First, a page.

Although there is no diagnosis for Co-Dependency in the DSM-V (the diagnostic manual most often used by clinicians) it can be a useful concept in understanding how some individuals involved in relationships with alcoholic or abusive spouses are often suffering from their own parallel pathological processes. Co-dependent individuals are most often female, and have extremely high instances of suffering from depression and anxiety. The criteria for Co-Dependency is as follows:
1) The investment of self-worth in controlling others in adverse situations
2) Meeting the needs of others without considering one’s own needs
3) Experiencing extreme anxiety around issues of intimacy and separation
4) Being in an enmeshed relationship with persons with personality disorders or substance abuse problems
Other related indicators include substance abuse, anxiety, depression, hypervigilance, stress-related illnesses, and compulsive behaviors.
The co-dependent person, at least on a conscious level, is repeatedly breaking boundaries to control and “save” the alcoholic from themselves. Such behaviors would include throwing full bottles of alcohol down the drain, calling in for their loved one at his or her work after a bender, or posting bail for him or her after they have been incarcerated multiple times. They complain incessantly that the alcoholic is ruining their life with his or her drinking, and believes that if their partner simply stopped the destructive behavior, their life together would be normal, healthy, and happy.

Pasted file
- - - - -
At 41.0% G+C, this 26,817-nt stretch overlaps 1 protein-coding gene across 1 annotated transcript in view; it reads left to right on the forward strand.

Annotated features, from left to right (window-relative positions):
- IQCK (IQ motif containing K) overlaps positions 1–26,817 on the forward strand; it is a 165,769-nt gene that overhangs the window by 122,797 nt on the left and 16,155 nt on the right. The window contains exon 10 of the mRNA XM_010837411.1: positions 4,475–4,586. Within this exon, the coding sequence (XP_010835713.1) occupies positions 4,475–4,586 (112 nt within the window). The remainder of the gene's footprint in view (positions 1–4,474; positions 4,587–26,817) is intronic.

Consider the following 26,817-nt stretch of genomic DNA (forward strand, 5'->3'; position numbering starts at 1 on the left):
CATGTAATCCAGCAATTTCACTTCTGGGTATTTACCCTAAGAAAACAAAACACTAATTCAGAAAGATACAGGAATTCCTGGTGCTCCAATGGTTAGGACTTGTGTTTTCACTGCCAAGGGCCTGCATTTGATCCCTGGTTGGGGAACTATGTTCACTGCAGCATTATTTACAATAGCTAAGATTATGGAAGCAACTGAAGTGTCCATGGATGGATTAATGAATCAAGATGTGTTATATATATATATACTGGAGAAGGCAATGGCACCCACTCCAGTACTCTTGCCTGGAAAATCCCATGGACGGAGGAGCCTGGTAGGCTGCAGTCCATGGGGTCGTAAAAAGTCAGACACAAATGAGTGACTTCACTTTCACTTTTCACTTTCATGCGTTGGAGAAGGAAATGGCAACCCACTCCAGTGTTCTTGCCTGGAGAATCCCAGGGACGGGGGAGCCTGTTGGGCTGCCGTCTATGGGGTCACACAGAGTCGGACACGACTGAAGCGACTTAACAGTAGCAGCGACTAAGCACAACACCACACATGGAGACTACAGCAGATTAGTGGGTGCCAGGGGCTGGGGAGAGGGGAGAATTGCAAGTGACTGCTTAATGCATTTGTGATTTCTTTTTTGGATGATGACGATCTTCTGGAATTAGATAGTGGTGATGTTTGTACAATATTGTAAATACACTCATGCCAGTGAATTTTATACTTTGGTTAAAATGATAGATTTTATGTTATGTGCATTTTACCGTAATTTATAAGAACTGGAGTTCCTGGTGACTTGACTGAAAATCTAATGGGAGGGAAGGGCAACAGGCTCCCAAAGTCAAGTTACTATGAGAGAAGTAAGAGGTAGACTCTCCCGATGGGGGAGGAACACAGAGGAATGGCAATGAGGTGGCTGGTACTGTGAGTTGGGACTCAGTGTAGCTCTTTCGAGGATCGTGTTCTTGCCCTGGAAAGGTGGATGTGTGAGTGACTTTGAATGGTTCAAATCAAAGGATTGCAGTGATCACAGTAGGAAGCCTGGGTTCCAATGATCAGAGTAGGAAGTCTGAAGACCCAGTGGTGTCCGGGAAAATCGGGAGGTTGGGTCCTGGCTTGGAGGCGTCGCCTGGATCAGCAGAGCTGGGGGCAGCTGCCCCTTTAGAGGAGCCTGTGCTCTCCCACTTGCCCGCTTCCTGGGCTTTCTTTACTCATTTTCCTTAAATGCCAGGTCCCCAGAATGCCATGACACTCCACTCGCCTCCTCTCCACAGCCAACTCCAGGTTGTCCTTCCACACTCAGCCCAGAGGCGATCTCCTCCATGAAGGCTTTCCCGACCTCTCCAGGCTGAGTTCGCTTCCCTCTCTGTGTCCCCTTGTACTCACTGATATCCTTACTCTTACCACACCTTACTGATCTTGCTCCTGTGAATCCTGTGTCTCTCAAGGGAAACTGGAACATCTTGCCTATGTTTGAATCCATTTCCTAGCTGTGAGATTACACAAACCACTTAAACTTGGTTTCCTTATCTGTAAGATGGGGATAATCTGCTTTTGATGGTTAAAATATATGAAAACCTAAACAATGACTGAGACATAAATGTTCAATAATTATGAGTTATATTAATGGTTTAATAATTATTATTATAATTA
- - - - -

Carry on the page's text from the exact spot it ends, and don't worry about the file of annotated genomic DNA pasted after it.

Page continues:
In truth, most co-dependent persons mentally decompensate when their partner is able to stop drinking successfully. Once their spouse has stopped drinking, they lose all sense of control in the relationship, which is frightening and anxiety-inducing. The chaos in the alcoholic relationship is also normative for co-dependent individuals and often addictive. Many will admit that the best sexual encounters occur in the relationship when the other partner is using or drinking and things are at their emotionally most chaotic.
How to Treat Co-Dependency
It is often said that alcoholism is a family disease, and there is much truth in this idea. Co-dependent individuals tend to respond very well to all forms of treatment, including 12 Step programs such as Al-Anon as well as psychodynamic psychotherapy. Co-dependent individuals tend to be caring, loving, people, and it is important to encourage the co-dependent person to accept psychological intervention, as their needs are so often overlooked by themselves and their spouses. Clinicians often overlook their needs as well, as they are superficially compliant and are not acting out actively like their spouses, who are more likely to garner the professional’s concern and attention.
Jennifer De Francisco, MPA, MSW, LCSW, provides psychotherapy for those suffering from codependency, alcohol dependency, and other diagnoses in the Newport Beach, Irvine, and Orange County area. Please contact her at (949) 251-8797 if you are interested in making an appointment.